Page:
Tuesday, October 3, 2017 – M.V. Lukwa
Today’s Sightings: Humpback Whales (Claw, Argonaut, Ashes, Freckles, Meniscus, Piza and Merge), Pacific White-sided Dolphins, Pacific Harbour Seals, Steller Sea Lions, Bald Eagles, Great Blue Herons, Ancient Murrelets, Red-necked Phalaropes, and Common Murres.
From the gulls to the dolphins, to the Humpback Whales, everyone was eating herring on this afternoon’s tour!
Ashes and Argonaut the Humpback Whales were engulfing enormous mouthfuls of herring just minutes from Telegraph Cove. Again and again they emerged, mouthes wide open in the tide rips as the gulls lifted off of the water, pausing their own feeding. The sounds of a feeding frenzy were all that could be heard as we drifted and spun in the tide currents; Common Murres gargled and cheeped, the gulls squawked overhead and Humpback Whales exhaled at the surface. This is our soundtrack to the fall.
We got word of a group of Orcas traveling nearby and suddenly we were watching both Humpback Whales and Orcas! This group of mammal hunting Orcas moved slowly through the area, passing one of the Pacific Harbour Seal haul-outs and likely making at least one kill. We watched them surface, circle, then change directions again all the while their exhalations rising against the rocky backdrop. It was beyond beautiful.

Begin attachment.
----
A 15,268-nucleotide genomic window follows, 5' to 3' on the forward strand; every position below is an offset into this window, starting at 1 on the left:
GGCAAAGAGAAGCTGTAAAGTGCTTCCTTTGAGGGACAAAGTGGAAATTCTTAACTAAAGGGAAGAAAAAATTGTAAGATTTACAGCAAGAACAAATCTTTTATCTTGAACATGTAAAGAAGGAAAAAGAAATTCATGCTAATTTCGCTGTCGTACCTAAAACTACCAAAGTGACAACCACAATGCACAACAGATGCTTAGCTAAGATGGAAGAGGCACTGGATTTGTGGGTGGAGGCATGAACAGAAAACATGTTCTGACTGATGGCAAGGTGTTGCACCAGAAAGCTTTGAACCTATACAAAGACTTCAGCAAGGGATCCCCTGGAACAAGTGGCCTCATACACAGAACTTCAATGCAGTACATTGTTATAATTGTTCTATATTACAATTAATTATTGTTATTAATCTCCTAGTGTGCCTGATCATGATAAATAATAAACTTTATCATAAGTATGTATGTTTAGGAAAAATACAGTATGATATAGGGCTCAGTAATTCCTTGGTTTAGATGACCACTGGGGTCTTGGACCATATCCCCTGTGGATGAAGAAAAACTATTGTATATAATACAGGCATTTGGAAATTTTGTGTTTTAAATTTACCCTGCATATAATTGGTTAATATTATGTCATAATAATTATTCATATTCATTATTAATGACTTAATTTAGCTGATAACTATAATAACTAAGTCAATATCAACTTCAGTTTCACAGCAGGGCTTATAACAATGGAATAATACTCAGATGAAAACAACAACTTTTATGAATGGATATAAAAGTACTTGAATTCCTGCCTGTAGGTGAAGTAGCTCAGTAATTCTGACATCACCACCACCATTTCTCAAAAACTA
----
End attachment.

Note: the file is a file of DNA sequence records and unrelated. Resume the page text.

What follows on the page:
Suddenly changing speed and direction, the orcas led us to even more wildlife! A group of 300 or more Pacific White-sided Dolphins were actively hunting herring along the shoreline. These Orcas, who will prey on Pacific White-sided Dolphins, showed little interest but the dolphins moved quickly in the other direction. The dolphins who are some of the most acrobatic in the world, leapt right out of the water at times as the group quickly moved west. As the dolphins fished, the gulls circled overhead, many of them with herring in their beaks as well. The sound of the dolphins moving through the water, together with the incredible lighting as they surfaced made for a very special experience.
It’s this kind of activity that’s happening out in the waters just outside Telegraph Cove almost every day! There are only two tours left so you better come and see it for yourself.
Photo credit: Alison Ogilvie. All photos are property of Stubbs Island Whale Watching and were taken with a telephoto lens and cropped.